Consequences of Visa Refusal - The Section 48 Bar
What Is The Section 48 Bar?
Individuals who have had a visa refusal or cancellation may be affected by the ‘Section 48 bar‘. The relevant aspect of section 48 of the Migration Act 1958 is as follows:-
Non-citizen refused a visa or whose visa cancelled may only apply for particular visas
(1) A non-citizen in the migration zone who:
(a) does not hold a substantive visa; and
(b) after last entering Australia:
(i) was refused a visa, other than a refusal of a bridging visa or a refusal under section 501, 501A or 501B, for which the non-citizen had applied (whether or not the application has been finally determined); or
(ii) held a visa that was cancelled under section 109 (incorrect information), 116 (general power to cancel), 133A (Minister’s personal powers to cancel visas on section 109 grounds), 133C (Minister’s personal powers to cancel visas on section 116 grounds), 134 (business visas), 137J (student visas) or 137Q (regional sponsored employment visas);
may, subject to the regulations, apply for a visa of a class prescribed for the purposes of this section or have an application for such a visa made on his or her behalf, but not for a visa of any other class.
What Does This Mean?
In summary, this section reflects policy intention by the Department of Home Affairs. The intention is that individuals who have been refused a visa should not be allowed to re-lodge repeat applications onshore. This means that applicants should take great care in ensuring that when they lodge a visa, it satisfies all the criteria under Schedule 1 and Schedule 2 for their respective visa subclass. If an applicant is refused a visa application, in certain circumstances, they will be unable to lodge any further visa applications in Australia (except for specified classes of visas).They will either need to turn the decision around at appeal, or alternatively depart the country and lodge a valid visa application from offshore.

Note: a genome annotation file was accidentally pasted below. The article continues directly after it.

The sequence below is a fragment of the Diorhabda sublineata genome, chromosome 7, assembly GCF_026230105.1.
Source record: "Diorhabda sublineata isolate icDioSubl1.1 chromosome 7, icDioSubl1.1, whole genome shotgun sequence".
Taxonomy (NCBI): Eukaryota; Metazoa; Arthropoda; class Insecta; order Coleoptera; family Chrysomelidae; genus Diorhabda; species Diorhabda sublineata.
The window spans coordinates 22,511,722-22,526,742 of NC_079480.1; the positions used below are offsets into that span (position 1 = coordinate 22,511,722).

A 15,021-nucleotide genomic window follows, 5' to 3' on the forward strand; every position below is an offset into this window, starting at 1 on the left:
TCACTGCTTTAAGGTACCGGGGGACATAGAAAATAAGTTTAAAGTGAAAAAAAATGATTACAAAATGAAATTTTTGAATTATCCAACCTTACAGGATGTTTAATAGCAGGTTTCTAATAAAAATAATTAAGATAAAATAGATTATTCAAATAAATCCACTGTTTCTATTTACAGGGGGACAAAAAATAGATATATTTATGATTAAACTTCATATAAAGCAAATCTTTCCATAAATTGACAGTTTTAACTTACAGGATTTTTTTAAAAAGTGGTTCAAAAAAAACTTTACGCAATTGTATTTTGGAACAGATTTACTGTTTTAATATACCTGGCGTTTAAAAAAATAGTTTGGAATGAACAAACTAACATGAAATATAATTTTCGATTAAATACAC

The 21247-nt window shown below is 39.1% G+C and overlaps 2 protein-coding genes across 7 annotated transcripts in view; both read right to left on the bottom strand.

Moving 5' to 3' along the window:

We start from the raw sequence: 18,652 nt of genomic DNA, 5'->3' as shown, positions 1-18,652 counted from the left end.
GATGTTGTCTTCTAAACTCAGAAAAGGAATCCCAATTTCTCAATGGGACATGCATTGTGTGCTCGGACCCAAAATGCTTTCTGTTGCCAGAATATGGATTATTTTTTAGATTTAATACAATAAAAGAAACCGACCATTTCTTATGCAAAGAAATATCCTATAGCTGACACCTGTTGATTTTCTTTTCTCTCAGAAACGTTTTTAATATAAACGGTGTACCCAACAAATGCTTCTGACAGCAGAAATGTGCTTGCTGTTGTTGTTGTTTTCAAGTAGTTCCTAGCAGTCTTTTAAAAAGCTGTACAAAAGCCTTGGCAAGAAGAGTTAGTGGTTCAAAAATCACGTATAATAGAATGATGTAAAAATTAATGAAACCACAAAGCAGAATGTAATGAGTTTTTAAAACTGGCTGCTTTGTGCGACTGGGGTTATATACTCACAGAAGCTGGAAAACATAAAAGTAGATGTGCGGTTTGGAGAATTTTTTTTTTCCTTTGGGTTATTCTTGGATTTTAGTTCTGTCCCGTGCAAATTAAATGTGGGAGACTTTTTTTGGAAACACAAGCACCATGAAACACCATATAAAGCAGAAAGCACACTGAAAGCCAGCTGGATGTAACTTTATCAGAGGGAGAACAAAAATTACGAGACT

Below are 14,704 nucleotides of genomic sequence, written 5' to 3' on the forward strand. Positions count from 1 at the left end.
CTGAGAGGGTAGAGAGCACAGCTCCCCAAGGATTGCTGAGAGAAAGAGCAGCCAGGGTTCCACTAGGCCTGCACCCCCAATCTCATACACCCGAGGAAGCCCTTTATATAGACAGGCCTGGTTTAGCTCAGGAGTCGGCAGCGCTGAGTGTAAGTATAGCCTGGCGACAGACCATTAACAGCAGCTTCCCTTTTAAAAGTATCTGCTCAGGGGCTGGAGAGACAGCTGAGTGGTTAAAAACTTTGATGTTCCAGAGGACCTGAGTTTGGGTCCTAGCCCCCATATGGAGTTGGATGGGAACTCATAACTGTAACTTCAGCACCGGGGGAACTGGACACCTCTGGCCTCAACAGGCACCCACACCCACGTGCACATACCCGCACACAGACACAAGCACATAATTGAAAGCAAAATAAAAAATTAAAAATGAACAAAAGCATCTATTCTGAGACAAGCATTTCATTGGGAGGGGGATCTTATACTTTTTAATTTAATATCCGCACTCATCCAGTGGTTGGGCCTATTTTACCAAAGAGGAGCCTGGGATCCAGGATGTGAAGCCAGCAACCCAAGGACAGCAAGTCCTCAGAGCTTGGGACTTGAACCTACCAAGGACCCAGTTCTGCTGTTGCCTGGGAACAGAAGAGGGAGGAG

In order to be affected by section 48, several conditions must be satisfied:
(a) Firstly, the applicant must be in Australia; and
(b) Secondly, the applicant must have had a visa refused or cancelled under a relevant provision after last entering Australia (n.b. this section does not apply to visas that have been withdrawn); and
(c) Thirdly, if the visa application was refused, at the time of visa refusal, the applicant must not have held a substantive visa. Therefore, if you held a bridging visa that was in effect at the time of refusal, you will be caught by the section 48 bar.
Regulation 2.12 of the Migration Regulations 1994 specifies a number of visa classes that can still be applied for despite a section 48 bar. Common visas among these include: Partner Visas, Child Visas, Medical Treatment Visas and Bridging Visas. Keep in mind that you will need to be eligible for these visas before applying. As an example you will likely be affected by ‘schedule 3 criteria’ if applying for a Partner Visa. You should consult with a professional to fully understand your position and eligibility for further visas. Time limits will likely apply, so you should act quickly.
What Should I Do If I Have A Refusal?
If you have received a natural justice letter from the Department of Home Affairs and are considering withdrawing an application, you should consult with a professional regarding the ramifications of withdrawal rather than a refusal. If you have received a refusal for a visa application lodged in Australia, you may have appeal rights. In most cases you will only have 21 days to appeal a decision to the Administrative Appeals Tribunal, so you should ensure that you seek professional help urgently to discuss your options.
How We Can Help
Fair Go Visa Consultants have dealt with a number of clients who have been affected by section 48 bar. We can assist you in identifying whether you are caught by the section 48 bar. We may be able to assist you in establishing a strategy for preparing an application to be lodged from offshore so that you can return to Australia, or alternatively assist you in turning the decision around at appeal. Book a consultation today to discuss your options.